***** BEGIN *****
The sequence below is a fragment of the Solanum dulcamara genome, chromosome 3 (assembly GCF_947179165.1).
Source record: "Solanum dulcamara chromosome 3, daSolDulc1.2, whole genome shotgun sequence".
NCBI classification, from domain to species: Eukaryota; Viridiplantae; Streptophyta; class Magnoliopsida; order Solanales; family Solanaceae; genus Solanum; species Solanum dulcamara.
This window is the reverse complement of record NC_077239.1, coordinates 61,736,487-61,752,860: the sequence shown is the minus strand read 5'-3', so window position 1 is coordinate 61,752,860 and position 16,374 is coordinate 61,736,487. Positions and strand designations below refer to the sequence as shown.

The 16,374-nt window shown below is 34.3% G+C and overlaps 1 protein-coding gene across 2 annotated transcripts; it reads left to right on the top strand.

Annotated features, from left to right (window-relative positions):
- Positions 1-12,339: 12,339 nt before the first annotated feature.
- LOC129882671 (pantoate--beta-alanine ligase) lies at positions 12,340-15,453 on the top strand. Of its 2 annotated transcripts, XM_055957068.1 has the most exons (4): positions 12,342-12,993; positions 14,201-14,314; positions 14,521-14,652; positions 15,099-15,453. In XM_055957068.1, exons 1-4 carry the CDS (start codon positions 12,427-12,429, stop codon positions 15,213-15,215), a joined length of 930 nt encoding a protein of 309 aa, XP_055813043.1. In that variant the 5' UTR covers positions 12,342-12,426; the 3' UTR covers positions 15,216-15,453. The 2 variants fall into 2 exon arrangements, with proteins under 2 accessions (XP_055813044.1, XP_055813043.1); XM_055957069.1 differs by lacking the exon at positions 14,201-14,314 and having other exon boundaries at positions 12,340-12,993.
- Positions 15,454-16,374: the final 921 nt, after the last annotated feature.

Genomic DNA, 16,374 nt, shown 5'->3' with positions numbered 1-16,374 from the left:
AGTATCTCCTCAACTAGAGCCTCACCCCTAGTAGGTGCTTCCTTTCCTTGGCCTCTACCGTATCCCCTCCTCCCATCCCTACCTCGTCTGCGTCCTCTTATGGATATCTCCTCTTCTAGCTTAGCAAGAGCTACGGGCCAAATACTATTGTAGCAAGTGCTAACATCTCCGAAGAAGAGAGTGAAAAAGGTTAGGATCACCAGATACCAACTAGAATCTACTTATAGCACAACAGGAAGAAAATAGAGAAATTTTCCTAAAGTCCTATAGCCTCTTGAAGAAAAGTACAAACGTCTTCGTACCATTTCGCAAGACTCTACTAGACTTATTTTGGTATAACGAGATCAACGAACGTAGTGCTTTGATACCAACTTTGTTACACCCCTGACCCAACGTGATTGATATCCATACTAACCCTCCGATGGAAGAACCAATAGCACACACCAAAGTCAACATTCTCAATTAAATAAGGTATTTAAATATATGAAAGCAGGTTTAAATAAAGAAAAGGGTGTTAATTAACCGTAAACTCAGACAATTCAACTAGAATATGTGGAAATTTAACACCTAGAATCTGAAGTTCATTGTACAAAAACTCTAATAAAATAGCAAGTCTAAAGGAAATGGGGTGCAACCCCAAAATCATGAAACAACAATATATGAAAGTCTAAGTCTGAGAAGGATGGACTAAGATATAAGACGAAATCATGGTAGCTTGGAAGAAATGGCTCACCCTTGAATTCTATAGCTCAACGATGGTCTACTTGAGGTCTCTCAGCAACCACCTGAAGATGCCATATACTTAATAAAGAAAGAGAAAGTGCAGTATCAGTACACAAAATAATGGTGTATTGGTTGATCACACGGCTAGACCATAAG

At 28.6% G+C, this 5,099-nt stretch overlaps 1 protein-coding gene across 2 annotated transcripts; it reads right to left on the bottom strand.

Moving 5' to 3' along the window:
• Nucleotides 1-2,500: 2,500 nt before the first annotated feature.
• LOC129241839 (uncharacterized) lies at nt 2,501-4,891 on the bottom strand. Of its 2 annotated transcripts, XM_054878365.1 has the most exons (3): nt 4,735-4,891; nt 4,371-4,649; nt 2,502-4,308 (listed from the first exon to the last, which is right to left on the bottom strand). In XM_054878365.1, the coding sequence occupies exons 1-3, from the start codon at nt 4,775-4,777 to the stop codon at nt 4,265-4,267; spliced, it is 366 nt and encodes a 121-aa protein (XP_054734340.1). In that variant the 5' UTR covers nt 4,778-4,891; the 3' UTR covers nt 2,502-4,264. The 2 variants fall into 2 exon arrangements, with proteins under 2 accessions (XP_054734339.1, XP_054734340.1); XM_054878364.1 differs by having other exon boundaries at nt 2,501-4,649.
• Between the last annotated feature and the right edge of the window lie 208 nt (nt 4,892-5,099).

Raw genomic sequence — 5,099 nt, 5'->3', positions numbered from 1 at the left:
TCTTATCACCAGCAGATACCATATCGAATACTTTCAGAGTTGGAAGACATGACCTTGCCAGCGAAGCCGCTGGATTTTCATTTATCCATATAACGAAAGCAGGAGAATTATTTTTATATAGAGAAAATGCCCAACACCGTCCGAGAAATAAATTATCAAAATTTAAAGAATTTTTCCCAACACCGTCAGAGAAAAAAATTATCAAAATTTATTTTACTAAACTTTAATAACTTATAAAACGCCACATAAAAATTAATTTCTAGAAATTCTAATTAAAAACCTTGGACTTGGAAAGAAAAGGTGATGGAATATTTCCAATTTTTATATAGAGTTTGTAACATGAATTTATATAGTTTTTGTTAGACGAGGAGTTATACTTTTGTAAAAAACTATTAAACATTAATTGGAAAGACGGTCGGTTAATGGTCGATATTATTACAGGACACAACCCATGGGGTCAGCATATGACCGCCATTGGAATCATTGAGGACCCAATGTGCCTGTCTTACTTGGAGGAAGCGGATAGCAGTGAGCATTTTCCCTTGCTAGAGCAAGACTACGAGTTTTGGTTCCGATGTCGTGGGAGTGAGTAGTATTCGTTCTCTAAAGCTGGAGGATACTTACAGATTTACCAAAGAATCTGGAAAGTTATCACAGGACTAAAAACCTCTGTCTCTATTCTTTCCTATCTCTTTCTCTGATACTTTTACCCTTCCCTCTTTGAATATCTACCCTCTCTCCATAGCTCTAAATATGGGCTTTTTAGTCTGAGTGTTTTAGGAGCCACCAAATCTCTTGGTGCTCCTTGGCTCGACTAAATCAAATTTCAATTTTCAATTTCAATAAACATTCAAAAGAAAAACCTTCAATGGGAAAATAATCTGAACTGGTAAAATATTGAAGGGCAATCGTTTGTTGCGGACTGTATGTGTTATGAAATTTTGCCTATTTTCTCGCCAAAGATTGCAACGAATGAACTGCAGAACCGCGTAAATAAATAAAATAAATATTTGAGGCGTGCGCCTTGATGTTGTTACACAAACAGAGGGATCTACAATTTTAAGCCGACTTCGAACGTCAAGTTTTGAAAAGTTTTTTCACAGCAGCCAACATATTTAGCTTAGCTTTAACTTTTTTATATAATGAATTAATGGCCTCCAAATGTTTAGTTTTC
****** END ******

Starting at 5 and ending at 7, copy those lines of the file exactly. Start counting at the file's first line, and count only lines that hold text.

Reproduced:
The 16,374-nt window shown below is 34.3% G+C and overlaps 1 protein-coding gene across 2 annotated transcripts; it reads left to right on the top strand.

Annotated features, from left to right (window-relative positions):
- Positions 1-12,339: 12,339 nt before the first annotated feature.